American Law Firms Building Class Suits against HSBC and Standard Chartered for Money Laundering
Labaton Sucharow and Schall Law have a record of pursuing legal claims against listed organizations. Both said that they have started investigating the blue chips of the industry when their share prices plunged on Monday due to leaked files.
Class suits allow many claims against one defendant and they are very common in the US generally used against British firms. According to The Mail, HSBC has another £1.3 billion class suit claim for its involvement in a scheme for tax negligence.
Although HSBC suspected unusual activities, it continued to move dirty money for the clients as revealed by a cache of files last weekend. The bank file 2,100 suspicious activity reports (SARs) with FinCEN in the US Treasury Department from 2000 to 2017.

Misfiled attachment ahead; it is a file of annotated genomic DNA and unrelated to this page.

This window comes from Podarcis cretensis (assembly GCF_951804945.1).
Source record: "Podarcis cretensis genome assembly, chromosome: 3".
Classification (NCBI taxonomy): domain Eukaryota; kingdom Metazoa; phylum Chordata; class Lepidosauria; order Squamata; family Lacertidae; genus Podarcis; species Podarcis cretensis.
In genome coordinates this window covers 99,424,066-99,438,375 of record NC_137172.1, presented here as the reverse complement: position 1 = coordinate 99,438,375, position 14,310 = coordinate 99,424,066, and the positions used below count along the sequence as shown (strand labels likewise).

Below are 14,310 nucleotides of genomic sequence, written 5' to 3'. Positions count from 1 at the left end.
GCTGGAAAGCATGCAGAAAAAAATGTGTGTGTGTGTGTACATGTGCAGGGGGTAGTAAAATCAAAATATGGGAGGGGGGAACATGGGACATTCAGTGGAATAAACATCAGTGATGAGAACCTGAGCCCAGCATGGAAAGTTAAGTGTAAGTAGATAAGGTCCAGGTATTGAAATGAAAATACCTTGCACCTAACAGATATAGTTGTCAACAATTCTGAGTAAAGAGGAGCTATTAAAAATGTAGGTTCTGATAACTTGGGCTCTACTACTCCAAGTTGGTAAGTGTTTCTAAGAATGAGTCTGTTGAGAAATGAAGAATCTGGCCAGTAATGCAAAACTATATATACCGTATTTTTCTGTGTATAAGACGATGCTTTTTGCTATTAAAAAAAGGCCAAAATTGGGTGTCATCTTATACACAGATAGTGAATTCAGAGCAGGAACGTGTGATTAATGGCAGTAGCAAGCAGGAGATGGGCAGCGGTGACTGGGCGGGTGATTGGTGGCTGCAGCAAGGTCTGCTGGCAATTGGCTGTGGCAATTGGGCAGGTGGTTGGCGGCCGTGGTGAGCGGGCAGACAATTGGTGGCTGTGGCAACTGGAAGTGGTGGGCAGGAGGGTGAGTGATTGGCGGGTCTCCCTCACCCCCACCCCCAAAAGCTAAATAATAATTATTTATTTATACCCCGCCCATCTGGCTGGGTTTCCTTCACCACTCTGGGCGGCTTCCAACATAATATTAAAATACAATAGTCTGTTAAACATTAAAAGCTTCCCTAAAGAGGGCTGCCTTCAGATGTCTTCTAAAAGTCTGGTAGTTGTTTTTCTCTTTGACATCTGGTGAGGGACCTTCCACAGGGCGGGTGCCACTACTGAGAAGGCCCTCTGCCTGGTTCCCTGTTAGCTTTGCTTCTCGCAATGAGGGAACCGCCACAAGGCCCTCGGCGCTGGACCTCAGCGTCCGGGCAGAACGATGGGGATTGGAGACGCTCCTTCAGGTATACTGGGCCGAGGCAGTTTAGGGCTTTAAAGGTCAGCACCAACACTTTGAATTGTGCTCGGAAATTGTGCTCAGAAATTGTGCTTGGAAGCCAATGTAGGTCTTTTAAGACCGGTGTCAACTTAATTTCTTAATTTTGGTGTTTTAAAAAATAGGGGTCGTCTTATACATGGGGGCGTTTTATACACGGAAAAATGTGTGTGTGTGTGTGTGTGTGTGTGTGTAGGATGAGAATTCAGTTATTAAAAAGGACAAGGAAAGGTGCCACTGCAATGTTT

Financial institutions are obligated to stop any transactions or shut down accounts if they have evidence of any nefarious activities. However, HSBC failed to take any action. The bank’s shares decreased by 5.3 percent to £2.88 on Monday.
On the same day, Standard Chartered’s shares decreased by 5.8 percent to £3.38. The FinCEN files have dubbed that David Schwartz, lawyer of Labaton Sucharow, is investigating the events behind the document leak.
Two American law firms have started building class action law suits against HSBC and Standard Chartered following allegations the banking giants failed to crack down on money laundering. #FinCENFileshttps://t.co/v0aAG9Pwfm
— OpenSecretsZA (@OpenSecretsZA) September 29, 2020
According to The Mail, Julian Knight, a former executive at SCB, provided a list of SCB clients to the US investigators, which he suspected to be the fronts for the Iranian military’s nuclear program.
SCB was fined £900million last year for violating the US sanctions after it was proved that the bank was dealing with Iranian, Cuban, and Sudanese organizations.